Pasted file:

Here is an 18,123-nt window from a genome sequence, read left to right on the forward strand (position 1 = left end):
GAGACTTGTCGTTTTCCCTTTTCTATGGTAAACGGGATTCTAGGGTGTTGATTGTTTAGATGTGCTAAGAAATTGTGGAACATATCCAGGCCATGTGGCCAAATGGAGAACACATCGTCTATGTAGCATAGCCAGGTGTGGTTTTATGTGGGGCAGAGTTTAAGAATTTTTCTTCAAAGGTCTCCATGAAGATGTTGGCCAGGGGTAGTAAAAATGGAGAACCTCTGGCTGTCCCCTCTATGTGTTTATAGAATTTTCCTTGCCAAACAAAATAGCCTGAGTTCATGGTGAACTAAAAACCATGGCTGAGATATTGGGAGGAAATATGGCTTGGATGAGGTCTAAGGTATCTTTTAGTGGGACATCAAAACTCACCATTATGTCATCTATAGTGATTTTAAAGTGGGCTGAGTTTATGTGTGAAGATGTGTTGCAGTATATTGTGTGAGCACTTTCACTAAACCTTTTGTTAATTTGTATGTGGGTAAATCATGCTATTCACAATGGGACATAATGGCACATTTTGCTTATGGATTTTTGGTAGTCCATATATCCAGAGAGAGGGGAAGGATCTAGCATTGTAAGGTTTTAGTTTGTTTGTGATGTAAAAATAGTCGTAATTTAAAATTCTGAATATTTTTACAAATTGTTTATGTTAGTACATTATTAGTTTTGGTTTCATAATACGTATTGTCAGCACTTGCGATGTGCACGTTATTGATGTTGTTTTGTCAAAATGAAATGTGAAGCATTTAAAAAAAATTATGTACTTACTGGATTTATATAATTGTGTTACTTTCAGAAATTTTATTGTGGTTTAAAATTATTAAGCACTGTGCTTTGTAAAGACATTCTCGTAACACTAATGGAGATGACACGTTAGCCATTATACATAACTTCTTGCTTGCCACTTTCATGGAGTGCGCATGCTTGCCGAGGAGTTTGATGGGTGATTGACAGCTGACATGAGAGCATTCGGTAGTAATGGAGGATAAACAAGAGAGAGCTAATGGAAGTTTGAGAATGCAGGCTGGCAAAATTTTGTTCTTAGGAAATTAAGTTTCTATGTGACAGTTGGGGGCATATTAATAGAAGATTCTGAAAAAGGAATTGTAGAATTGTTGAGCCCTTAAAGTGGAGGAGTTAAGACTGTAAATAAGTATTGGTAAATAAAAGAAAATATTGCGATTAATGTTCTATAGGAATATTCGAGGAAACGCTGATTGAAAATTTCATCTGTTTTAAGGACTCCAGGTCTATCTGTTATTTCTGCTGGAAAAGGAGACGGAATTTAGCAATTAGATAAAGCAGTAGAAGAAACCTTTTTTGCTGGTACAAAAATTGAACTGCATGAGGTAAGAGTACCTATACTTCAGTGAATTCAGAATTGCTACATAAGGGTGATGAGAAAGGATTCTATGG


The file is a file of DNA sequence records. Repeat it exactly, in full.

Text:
Here is an 18,123-nt window from a genome sequence, read left to right on the forward strand (position 1 = left end):
GAGACTTGTCGTTTTCCCTTTTCTATGGTAAACGGGATTCTAGGGTGTTGATTGTTTAGATGTGCTAAGAAATTGTGGAACATATCCAGGCCATGTGGCCAAATGGAGAACACATCGTCTATGTAGCATAGCCAGGTGTGGTTTTATGTGGGGCAGAGTTTAAGAATTTTTCTTCAAAGGTCTCCATGAAGATGTTGGCCAGGGGTAGTAAAAATGGAGAACCTCTGGCTGTCCCCTCTATGTGTTTATAGAATTTTCCTTGCCAAACAAAATAGCCTGAGTTCATGGTGAACTAAAAACCATGGCTGAGATATTGGGAGGAAATATGGCTTGGATGAGGTCTAAGGTATCTTTTAGTGGGACATCAAAACTCACCATTATGTCATCTATAGTGATTTTAAAGTGGGCTGAGTTTATGTGTGAAGATGTGTTGCAGTATATTGTGTGAGCACTTTCACTAAACCTTTTGTTAATTTGTATGTGGGTAAATCATGCTATTCACAATGGGACATAATGGCACATTTTGCTTATGGATTTTTGGTAGTCCATATATCCAGAGAGAGGGGAAGGATCTAGCATTGTAAGGTTTTAGTTTGTTTGTGATGTAAAAATAGTCGTAATTTAAAATTCTGAATATTTTTACAAATTGTTTATGTTAGTACATTATTAGTTTTGGTTTCATAATACGTATTGTCAGCACTTGCGATGTGCACGTTATTGATGTTGTTTTGTCAAAATGAAATGTGAAGCATTTAAAAAAAATTATGTACTTACTGGATTTATATAATTGTGTTACTTTCAGAAATTTTATTGTGGTTTAAAATTATTAAGCACTGTGCTTTGTAAAGACATTCTCGTAACACTAATGGAGATGACACGTTAGCCATTATACATAACTTCTTGCTTGCCACTTTCATGGAGTGCGCATGCTTGCCGAGGAGTTTGATGGGTGATTGACAGCTGACATGAGAGCATTCGGTAGTAATGGAGGATAAACAAGAGAGAGCTAATGGAAGTTTGAGAATGCAGGCTGGCAAAATTTTGTTCTTAGGAAATTAAGTTTCTATGTGACAGTTGGGGGCATATTAATAGAAGATTCTGAAAAAGGAATTGTAGAATTGTTGAGCCCTTAAAGTGGAGGAGTTAAGACTGTAAATAAGTATTGGTAAATAAAAGAAAATATTGCGATTAATGTTCTATAGGAATATTCGAGGAAACGCTGATTGAAAATTTCATCTGTTTTAAGGACTCCAGGTCTATCTGTTATTTCTGCTGGAAAAGGAGACGGAATTTAGCAATTAGATAAAGCAGTAGAAGAAACCTTTTTTGCTGGTACAAAAATTGAACTGCATGAGGTAAGAGTACCTATACTTCAGTGAATTCAGAATTGCTACATAAGGGTGATGAGAAAGGATTCTATGG